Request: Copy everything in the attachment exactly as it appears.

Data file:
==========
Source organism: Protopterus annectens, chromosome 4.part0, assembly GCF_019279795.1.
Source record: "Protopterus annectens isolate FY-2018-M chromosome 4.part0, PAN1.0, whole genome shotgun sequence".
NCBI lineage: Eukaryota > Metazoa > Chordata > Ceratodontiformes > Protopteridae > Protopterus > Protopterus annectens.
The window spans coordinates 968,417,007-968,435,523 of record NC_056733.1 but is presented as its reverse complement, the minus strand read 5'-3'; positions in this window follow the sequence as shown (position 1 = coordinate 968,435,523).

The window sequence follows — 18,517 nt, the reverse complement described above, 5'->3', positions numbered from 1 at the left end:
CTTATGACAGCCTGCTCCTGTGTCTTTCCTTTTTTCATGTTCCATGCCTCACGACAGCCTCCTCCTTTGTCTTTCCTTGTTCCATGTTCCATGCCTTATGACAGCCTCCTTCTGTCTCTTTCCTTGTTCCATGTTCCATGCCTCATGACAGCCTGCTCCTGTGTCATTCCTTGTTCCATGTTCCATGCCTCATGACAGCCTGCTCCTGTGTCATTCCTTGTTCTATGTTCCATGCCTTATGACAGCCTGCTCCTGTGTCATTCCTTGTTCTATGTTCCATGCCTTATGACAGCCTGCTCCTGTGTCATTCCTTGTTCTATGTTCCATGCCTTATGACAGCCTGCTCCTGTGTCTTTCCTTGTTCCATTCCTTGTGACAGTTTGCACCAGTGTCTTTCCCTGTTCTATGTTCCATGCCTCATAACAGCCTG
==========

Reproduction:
Source organism: Protopterus annectens, chromosome 4.part0, assembly GCF_019279795.1.
Source record: "Protopterus annectens isolate FY-2018-M chromosome 4.part0, PAN1.0, whole genome shotgun sequence".
NCBI lineage: Eukaryota > Metazoa > Chordata > Ceratodontiformes > Protopteridae > Protopterus > Protopterus annectens.
The window spans coordinates 968,417,007-968,435,523 of record NC_056733.1 but is presented as its reverse complement, the minus strand read 5'-3'; positions in this window follow the sequence as shown (position 1 = coordinate 968,435,523).

The window sequence follows — 18,517 nt, the reverse complement described above, 5'->3', positions numbered from 1 at the left end:
CTTATGACAGCCTGCTCCTGTGTCTTTCCTTTTTTCATGTTCCATGCCTCACGACAGCCTCCTCCTTTGTCTTTCCTTGTTCCATGTTCCATGCCTTATGACAGCCTCCTTCTGTCTCTTTCCTTGTTCCATGTTCCATGCCTCATGACAGCCTGCTCCTGTGTCATTCCTTGTTCCATGTTCCATGCCTCATGACAGCCTGCTCCTGTGTCATTCCTTGTTCTATGTTCCATGCCTTATGACAGCCTGCTCCTGTGTCATTCCTTGTTCTATGTTCCATGCCTTATGACAGCCTGCTCCTGTGTCATTCCTTGTTCTATGTTCCATGCCTTATGACAGCCTGCTCCTGTGTCTTTCCTTGTTCCATTCCTTGTGACAGTTTGCACCAGTGTCTTTCCCTGTTCTATGTTCCATGCCTCATAACAGCCTG